Earth is a dynamic system. The thermodynamics conditions of Earth vary drastically depending on the depth, ranging from ambient temperature and pressure
at the surface to 360 GPa and 6600 K at the core. Consequently, the physical and chemical properties
of Earth’s constituents (e.g., silicate
and carbonate minerals) are strongly affected by their immediate environment. In the past 30 years, there has been a tremendous amount of progress in both experimental techniques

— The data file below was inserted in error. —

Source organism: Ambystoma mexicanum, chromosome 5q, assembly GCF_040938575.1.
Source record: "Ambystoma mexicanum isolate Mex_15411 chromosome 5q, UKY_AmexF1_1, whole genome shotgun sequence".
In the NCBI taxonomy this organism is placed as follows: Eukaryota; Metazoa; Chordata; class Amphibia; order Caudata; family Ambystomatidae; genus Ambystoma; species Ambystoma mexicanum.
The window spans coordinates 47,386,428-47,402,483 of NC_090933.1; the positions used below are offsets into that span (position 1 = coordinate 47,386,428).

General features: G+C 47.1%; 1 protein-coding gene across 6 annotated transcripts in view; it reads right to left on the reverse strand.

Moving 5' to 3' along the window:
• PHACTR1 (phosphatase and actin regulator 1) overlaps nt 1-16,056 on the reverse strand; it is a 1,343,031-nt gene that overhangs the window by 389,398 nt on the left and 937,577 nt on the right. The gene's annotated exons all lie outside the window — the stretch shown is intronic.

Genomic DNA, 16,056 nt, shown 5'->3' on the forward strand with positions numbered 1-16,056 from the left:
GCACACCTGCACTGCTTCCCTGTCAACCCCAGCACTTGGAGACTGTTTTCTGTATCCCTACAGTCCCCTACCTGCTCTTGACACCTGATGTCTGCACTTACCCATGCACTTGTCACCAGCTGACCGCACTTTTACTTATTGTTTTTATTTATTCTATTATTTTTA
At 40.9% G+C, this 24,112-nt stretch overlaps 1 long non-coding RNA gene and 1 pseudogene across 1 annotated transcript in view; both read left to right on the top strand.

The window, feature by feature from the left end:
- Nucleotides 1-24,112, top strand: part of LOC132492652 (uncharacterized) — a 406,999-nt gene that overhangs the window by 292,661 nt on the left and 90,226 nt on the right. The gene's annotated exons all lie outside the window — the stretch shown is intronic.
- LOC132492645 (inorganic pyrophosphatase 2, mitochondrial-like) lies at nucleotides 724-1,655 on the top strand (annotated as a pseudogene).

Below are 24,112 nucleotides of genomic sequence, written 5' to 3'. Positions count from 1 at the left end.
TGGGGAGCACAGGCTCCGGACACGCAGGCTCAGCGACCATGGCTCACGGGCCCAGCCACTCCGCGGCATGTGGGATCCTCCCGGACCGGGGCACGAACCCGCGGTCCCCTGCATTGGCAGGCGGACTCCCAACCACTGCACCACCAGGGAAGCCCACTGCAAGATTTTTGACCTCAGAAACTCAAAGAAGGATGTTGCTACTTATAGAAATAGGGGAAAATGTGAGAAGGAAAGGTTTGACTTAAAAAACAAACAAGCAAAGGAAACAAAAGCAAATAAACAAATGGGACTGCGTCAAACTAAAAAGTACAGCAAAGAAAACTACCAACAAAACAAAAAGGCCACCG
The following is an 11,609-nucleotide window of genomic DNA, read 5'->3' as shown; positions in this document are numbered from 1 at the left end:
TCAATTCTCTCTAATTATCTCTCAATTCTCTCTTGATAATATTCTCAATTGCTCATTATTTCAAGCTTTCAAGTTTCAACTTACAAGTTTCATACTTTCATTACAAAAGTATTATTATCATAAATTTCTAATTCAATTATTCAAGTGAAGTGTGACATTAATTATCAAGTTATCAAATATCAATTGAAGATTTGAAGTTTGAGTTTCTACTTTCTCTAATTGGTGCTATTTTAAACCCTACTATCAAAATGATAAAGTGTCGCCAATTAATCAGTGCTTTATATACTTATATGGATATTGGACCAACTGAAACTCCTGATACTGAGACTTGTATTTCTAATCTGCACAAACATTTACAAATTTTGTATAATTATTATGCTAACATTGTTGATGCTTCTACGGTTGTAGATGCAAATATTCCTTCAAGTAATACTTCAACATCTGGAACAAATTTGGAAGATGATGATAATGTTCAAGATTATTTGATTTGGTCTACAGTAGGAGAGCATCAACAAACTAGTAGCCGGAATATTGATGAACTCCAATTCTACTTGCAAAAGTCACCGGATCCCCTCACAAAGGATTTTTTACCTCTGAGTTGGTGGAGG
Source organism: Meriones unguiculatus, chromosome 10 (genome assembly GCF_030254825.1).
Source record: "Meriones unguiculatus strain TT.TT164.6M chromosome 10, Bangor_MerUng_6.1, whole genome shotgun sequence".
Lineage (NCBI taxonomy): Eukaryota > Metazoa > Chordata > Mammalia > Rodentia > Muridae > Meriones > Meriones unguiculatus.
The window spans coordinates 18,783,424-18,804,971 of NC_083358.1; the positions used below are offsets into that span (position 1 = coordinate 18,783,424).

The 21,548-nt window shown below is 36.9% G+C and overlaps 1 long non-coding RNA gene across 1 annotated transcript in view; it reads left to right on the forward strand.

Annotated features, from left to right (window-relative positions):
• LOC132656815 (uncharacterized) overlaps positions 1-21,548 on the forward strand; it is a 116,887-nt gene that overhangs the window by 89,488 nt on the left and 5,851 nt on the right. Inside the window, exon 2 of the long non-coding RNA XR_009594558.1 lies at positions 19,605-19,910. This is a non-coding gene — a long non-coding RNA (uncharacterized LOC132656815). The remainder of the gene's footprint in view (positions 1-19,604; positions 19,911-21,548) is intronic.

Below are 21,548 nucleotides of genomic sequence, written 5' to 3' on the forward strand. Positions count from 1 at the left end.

and theoretical modeling methods for material characterization
under extreme conditions. These advancements have elevated our understanding of the properties of minerals, which is essential in order to achieve full comprehension of the formation of this planet and the origin of life on it. This article reviews recent computational techniques for predicting the behavior of materials under extreme conditions. This survey is limited to the application of the first-principles molecular dynamics
(FPMD) method to the investigation of chemical and thermodynamic transport processes
relevant to Earth Science.